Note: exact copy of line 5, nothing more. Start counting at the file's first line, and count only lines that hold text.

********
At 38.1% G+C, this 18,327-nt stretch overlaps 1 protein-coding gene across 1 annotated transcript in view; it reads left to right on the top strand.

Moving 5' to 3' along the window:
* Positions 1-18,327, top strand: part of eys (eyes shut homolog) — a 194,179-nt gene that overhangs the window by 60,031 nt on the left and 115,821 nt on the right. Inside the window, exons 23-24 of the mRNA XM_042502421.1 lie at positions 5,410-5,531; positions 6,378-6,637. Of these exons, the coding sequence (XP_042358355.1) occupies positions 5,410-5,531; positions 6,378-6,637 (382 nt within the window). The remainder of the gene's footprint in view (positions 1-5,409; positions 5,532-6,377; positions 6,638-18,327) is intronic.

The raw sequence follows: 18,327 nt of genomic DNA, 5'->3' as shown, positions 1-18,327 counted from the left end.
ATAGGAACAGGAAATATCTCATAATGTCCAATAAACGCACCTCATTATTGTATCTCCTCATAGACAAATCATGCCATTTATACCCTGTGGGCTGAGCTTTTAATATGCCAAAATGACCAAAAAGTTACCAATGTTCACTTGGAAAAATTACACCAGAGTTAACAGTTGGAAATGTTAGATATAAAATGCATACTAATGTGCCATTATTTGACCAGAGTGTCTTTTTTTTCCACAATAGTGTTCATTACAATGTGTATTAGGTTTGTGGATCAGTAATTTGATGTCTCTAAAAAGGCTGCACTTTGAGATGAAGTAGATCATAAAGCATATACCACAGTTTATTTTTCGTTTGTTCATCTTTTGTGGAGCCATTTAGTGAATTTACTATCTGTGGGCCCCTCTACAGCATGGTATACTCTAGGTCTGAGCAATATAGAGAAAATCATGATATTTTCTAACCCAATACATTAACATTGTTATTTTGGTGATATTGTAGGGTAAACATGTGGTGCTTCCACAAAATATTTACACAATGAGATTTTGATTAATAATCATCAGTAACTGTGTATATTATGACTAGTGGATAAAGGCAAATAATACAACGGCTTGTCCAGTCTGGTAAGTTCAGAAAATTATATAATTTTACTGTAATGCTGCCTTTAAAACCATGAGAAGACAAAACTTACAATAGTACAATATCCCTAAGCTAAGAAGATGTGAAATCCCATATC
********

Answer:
ATAGGAACAGGAAATATCTCATAATGTCCAATAAACGCACCTCATTATTGTATCTCCTCATAGACAAATCATGCCATTTATACCCTGTGGGCTGAGCTTTTAATATGCCAAAATGACCAAAAAGTTACCAATGTTCACTTGGAAAAATTACACCAGAGTTAACAGTTGGAAATGTTAGATATAAAATGCATACTAATGTGCCATTATTTGACCAGAGTGTCTTTTTTTTCCACAATAGTGTTCATTACAATGTGTATTAGGTTTGTGGATCAGTAATTTGATGTCTCTAAAAAGGCTGCACTTTGAGATGAAGTAGATCATAAAGCATATACCACAGTTTATTTTTCGTTTGTTCATCTTTTGTGGAGCCATTTAGTGAATTTACTATCTGTGGGCCCCTCTACAGCATGGTATACTCTAGGTCTGAGCAATATAGAGAAAATCATGATATTTTCTAACCCAATACATTAACATTGTTATTTTGGTGATATTGTAGGGTAAACATGTGGTGCTTCCACAAAATATTTACACAATGAGATTTTGATTAATAATCATCAGTAACTGTGTATATTATGACTAGTGGATAAAGGCAAATAATACAACGGCTTGTCCAGTCTGGTAAGTTCAGAAAATTATATAATTTTACTGTAATGCTGCCTTTAAAACCATGAGAAGACAAAACTTACAATAGTACAATATCCCTAAGCTAAGAAGATGTGAAATCCCATATC